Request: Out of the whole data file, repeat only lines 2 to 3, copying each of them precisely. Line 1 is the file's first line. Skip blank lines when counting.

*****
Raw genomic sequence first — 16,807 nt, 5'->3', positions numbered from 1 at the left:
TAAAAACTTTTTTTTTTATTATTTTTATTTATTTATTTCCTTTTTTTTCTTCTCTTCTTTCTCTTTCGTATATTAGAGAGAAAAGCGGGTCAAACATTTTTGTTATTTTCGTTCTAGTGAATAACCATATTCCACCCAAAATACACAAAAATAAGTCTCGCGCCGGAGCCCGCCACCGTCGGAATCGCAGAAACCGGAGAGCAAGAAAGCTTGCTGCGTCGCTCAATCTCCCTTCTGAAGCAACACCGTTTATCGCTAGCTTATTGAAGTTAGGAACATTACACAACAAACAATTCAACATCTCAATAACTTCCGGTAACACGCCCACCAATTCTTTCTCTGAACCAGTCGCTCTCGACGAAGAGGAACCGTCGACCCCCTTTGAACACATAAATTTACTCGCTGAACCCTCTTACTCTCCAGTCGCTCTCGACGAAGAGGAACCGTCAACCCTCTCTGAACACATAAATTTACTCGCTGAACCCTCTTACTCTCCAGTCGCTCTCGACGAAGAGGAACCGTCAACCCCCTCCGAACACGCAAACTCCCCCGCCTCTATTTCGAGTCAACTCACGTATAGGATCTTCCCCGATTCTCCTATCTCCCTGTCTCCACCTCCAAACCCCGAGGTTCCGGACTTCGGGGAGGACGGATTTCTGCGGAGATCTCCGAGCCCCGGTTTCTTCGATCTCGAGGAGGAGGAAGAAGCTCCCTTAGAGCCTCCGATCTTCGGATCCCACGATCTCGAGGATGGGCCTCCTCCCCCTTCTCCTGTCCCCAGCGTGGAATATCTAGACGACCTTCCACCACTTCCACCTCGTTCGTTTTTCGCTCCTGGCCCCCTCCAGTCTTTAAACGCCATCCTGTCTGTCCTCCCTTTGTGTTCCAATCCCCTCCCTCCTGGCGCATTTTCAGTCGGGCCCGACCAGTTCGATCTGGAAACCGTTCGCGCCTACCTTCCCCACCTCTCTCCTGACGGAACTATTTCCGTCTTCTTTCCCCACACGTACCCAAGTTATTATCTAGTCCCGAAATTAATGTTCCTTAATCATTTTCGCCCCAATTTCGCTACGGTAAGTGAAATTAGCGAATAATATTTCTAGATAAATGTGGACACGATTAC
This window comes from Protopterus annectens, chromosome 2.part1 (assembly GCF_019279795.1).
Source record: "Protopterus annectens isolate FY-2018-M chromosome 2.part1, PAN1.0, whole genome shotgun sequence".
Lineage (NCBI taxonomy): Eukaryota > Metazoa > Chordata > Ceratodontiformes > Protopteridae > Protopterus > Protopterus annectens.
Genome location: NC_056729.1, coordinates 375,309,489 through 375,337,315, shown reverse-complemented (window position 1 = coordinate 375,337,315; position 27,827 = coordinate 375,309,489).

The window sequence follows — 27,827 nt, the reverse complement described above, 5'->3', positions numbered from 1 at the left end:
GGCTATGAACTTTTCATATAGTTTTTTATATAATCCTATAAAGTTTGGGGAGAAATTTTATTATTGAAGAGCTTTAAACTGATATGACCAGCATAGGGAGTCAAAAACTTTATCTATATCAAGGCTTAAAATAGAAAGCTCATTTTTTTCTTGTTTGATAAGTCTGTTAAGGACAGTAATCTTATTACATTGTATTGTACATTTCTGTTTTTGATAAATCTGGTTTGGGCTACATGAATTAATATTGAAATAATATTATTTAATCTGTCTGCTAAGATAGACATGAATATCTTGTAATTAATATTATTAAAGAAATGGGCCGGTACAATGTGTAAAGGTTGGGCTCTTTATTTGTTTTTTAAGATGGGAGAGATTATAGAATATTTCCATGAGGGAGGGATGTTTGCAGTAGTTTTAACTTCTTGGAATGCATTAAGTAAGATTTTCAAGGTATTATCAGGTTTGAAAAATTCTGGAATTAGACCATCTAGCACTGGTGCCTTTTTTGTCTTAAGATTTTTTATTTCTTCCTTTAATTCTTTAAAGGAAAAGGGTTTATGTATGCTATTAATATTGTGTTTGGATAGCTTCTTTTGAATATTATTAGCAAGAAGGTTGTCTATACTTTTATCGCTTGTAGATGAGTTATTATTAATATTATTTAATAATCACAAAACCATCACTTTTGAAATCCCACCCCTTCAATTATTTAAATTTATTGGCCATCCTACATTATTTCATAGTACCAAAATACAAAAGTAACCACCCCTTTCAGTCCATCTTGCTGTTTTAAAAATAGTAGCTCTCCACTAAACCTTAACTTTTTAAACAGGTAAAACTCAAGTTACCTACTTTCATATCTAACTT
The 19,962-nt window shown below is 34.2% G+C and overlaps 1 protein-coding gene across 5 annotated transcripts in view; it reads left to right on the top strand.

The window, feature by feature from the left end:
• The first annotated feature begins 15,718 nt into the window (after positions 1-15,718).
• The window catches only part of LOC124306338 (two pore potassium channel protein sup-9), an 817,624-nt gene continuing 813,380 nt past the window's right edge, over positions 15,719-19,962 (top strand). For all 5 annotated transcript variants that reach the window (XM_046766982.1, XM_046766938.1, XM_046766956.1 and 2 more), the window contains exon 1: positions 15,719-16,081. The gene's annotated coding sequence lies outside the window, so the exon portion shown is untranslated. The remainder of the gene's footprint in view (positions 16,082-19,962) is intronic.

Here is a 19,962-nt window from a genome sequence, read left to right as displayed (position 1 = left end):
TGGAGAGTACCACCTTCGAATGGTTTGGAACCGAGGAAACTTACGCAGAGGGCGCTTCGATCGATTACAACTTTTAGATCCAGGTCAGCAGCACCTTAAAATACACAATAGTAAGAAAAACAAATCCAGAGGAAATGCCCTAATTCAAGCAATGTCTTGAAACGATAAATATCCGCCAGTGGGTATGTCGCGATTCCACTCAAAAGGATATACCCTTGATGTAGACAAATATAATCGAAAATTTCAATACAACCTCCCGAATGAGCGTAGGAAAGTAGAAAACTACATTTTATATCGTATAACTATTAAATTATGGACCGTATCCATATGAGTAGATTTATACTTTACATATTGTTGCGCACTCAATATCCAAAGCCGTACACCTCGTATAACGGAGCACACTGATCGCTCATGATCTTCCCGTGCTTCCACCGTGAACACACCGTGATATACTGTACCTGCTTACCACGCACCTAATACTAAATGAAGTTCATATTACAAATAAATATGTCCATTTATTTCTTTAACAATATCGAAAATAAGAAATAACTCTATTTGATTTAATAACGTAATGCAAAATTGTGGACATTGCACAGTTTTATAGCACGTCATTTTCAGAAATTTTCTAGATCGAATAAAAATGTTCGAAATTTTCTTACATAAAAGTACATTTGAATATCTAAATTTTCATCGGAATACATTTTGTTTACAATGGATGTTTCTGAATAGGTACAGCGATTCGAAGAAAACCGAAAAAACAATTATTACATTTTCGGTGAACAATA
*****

TAAAAACTTTTTTTTTTATTATTTTTATTTATTTATTTCCTTTTTTTTCTTCTCTTCTTTCTCTTTCGTATATTAGAGAGAAAAGCGGGTCAAACATTTTTGTTATTTTCGTTCTAGTGAATAACCATATTCCACCCAAAATACACAAAAATAAGTCTCGCGCCGGAGCCCGCCACCGTCGGAATCGCAGAAACCGGAGAGCAAGAAAGCTTGCTGCGTCGCTCAATCTCCCTTCTGAAGCAACACCGTTTATCGCTAGCTTATTGAAGTTAGGAACATTACACAACAAACAATTCAACATCTCAATAACTTCCGGTAACACGCCCACCAATTCTTTCTCTGAACCAGTCGCTCTCGACGAAGAGGAACCGTCGACCCCCTTTGAACACATAAATTTACTCGCTGAACCCTCTTACTCTCCAGTCGCTCTCGACGAAGAGGAACCGTCAACCCTCTCTGAACACATAAATTTACTCGCTGAACCCTCTTACTCTCCAGTCGCTCTCGACGAAGAGGAACCGTCAACCCCCTCCGAACACGCAAACTCCCCCGCCTCTATTTCGAGTCAACTCACGTATAGGATCTTCCCCGATTCTCCTATCTCCCTGTCTCCACCTCCAAACCCCGAGGTTCCGGACTTCGGGGAGGACGGATTTCTGCGGAGATCTCCGAGCCCCGGTTTCTTCGATCTCGAGGAGGAGGAAGAAGCTCCCTTAGAGCCTCCGATCTTCGGATCCCACGATCTCGAGGATGGGCCTCCTCCCCCTTCTCCTGTCCCCAGCGTGGAATATCTAGACGACCTTCCACCACTTCCACCTCGTTCGTTTTTCGCTCCTGGCCCCCTCCAGTCTTTAAACGCCATCCTGTCTGTCCTCCCTTTGTGTTCCAATCCCCTCCCTCCTGGCGCATTTTCAGTCGGGCCCGACCAGTTCGATCTGGAAACCGTTCGCGCCTACCTTCCCCACCTCTCTCCTGACGGAACTATTTCCGTCTTCTTTCCCCACACGTACCCAAGTTATTATCTAGTCCCGAAATTAATGTTCCTTAATCATTTTCGCCCCAATTTCGCTACGGTAAGTGAAATTAGCGAATAATATTTCTAGATAAATGTGGACACGATTAC
This window comes from Protopterus annectens, chromosome 2.part1 (assembly GCF_019279795.1).